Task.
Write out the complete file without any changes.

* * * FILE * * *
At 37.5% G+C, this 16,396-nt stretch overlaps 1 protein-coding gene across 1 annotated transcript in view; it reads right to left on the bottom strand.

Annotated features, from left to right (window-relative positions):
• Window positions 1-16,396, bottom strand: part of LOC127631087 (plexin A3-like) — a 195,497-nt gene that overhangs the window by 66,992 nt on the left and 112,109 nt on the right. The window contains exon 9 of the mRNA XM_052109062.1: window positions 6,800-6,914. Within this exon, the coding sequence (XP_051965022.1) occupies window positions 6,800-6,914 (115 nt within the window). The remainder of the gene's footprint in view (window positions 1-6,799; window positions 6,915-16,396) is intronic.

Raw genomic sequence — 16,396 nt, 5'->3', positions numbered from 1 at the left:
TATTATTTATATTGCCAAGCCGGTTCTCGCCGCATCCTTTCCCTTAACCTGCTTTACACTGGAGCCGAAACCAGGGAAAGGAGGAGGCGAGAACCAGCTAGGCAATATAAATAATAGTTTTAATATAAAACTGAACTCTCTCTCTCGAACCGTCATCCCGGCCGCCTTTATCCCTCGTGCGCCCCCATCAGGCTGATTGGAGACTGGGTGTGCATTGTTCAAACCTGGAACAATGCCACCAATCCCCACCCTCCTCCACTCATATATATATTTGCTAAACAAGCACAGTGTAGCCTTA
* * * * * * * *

At 37.5% G+C, this 16,396-nt stretch overlaps 1 protein-coding gene across 1 annotated transcript in view; it reads right to left on the bottom strand.

Annotated features, from left to right (window-relative positions):
• Window positions 1-16,396, bottom strand: part of LOC127631087 (plexin A3-like) — a 195,497-nt gene that overhangs the window by 66,992 nt on the left and 112,109 nt on the right. The window contains exon 9 of the mRNA XM_052109062.1: window positions 6,800-6,914. Within this exon, the coding sequence (XP_051965022.1) occupies window positions 6,800-6,914 (115 nt within the window). The remainder of the gene's footprint in view (window positions 1-6,799; window positions 6,915-16,396) is intronic.

Raw genomic sequence — 16,396 nt, 5'->3', positions numbered from 1 at the left:
TATTATTTATATTGCCAAGCCGGTTCTCGCCGCATCCTTTCCCTTAACCTGCTTTACACTGGAGCCGAAACCAGGGAAAGGAGGAGGCGAGAACCAGCTAGGCAATATAAATAATAGTTTTAATATAAAACTGAACTCTCTCTCTCGAACCGTCATCCCGGCCGCCTTTATCCCTCGTGCGCCCCCATCAGGCTGATTGGAGACTGGGTGTGCATTGTTCAAACCTGGAACAATGCCACCAATCCCCACCCTCCTCCACTCATATATATATTTGCTAAACAAGCACAGTGTAGCCTTA